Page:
Females in Scotland are twice as likely as women living in south-west England to die from coronary heart disease (CHD) at an early age, new research shows.
The CHD death rate of Scottish women under the age of 75 has almost halved between 1994 and 2004, but other regions in the UK have made even more progress on battling the disease, the British Heart Foundation (BHF) found.
In Scotland the rate has dropped from 160 to 81 per 100,000, which is a significant improvement, but this mortality rate is still much higher than in other parts of the country.
The rate for women younger than 75 who died from CHD in the south-west of England has dropped to 40 per 100,000, down from 90.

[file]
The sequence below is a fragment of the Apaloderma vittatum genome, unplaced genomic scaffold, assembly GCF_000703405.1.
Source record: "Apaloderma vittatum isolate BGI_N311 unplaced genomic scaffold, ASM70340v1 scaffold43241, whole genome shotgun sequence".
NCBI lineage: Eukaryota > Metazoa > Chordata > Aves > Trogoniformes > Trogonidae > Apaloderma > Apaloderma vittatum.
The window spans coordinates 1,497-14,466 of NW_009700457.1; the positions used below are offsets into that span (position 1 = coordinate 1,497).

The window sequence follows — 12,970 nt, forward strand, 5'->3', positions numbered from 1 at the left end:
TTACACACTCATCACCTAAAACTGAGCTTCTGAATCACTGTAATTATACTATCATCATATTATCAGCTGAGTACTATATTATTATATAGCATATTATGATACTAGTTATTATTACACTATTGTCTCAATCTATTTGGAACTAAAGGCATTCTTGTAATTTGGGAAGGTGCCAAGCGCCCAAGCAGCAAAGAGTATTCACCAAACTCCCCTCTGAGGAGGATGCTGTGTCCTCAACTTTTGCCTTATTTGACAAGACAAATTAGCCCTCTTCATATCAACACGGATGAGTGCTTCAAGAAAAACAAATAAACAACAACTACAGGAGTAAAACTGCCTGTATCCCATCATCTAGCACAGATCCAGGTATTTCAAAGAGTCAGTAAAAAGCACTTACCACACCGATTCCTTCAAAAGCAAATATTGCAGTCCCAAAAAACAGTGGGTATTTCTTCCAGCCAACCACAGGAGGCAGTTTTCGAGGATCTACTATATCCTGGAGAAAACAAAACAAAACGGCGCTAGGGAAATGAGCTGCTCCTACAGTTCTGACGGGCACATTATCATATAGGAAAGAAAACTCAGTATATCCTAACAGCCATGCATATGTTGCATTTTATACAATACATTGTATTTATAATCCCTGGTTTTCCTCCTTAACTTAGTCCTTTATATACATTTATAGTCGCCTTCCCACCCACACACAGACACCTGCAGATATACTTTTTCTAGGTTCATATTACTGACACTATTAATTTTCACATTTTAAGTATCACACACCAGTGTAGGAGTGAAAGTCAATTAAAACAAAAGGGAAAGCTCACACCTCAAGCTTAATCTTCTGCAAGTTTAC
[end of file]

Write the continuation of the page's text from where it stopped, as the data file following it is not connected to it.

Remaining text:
Therefore the BHF has called on the Scottish executive to continue making "brave and innovative moves" to help improve public health.
Dr Mike Knapton, the BHF's director of prevention and care, said Scotland has seen "big improvements" in the diagnosis and treatment of heart disease over the last decade.
He said this, combined with the fact that people are more aware of lifestyle messages on smoking, diet and exercise, is "something to celebrate".
However, Dr Knapton has urged that this should not distract from the "big strides that still need to be made in tackling the root causes of CHD".